The bill would amend the Revised School Code to establish the Education Achievement Authority (EAA) in statute. Currently, the EAA exists as a Michigan public body corporate, created by an interlocal agreement between the Board of Regents of Eastern Michigan University and the School District for the City of Detroit in August 2011.
The bill also would do the following:
-- Provide for an Authority Board, executive committee, and Chancellor.
-- Transfer the powers and duties of the State Reform District to the EAA.
-- Require a public school to be placed in the State Reform District and under the control of the EAA if it had been listed among the lowest achieving 5% of public schools for three consecutive years, or if the school's redesign plan were disapproved or unsuccessful.
-- Transfer to the Chancellor certain responsibilities concerning intervention models for schools in the Reform District.
-- Replace provisions concerning collective bargaining and seniority rights of employees.
-- Require the emergency financial manager of a school district to inventory all buildings used as a school and determine their suitability for use.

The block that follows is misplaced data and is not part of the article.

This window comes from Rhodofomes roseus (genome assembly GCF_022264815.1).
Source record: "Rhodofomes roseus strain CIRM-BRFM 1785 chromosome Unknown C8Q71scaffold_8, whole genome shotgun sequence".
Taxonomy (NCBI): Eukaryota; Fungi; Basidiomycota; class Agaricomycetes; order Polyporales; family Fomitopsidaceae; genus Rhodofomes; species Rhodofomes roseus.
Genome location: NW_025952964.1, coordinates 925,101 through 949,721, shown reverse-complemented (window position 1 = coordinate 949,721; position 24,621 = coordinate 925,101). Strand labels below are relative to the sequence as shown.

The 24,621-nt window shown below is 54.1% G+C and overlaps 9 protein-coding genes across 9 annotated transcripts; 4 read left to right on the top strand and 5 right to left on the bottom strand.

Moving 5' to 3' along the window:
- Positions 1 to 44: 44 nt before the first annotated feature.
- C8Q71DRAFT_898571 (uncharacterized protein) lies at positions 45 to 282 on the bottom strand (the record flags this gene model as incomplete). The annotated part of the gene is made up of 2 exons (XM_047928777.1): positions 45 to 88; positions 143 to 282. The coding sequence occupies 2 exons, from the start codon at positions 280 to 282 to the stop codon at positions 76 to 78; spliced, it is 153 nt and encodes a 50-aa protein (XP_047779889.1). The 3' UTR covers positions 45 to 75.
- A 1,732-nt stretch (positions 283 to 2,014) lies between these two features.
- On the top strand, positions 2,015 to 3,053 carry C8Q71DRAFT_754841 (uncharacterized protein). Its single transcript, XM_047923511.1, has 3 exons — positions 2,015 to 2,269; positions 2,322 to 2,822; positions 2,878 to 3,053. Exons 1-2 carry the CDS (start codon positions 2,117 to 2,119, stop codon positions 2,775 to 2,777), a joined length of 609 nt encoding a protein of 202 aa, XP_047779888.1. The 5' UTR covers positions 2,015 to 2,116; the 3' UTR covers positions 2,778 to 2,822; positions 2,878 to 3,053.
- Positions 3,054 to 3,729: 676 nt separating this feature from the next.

-- Require each school district in the State to give the Department of Education an annual list of unused buildings that had been used for classroom instruction, and to maintain them in a condition suitable for use as a school building.
-- Provide for the lease and sale of unused available buildings.
Confirmation of EAA
The bill would confirm the EAA as part of the State's system of public schools and outline a number of purposes of the Authority. The EAA would possess the powers, duties, rights, obligations, functions, and responsibilities vested in it under the interlocal agreement, any transfer contract between the EAA and a school district, the State School Aid Act or its successor law, and any other law of this State. The EAA's activities would be considered the performance of essential public purposes and governmental functions of this State and would be exempt from State and local taxes.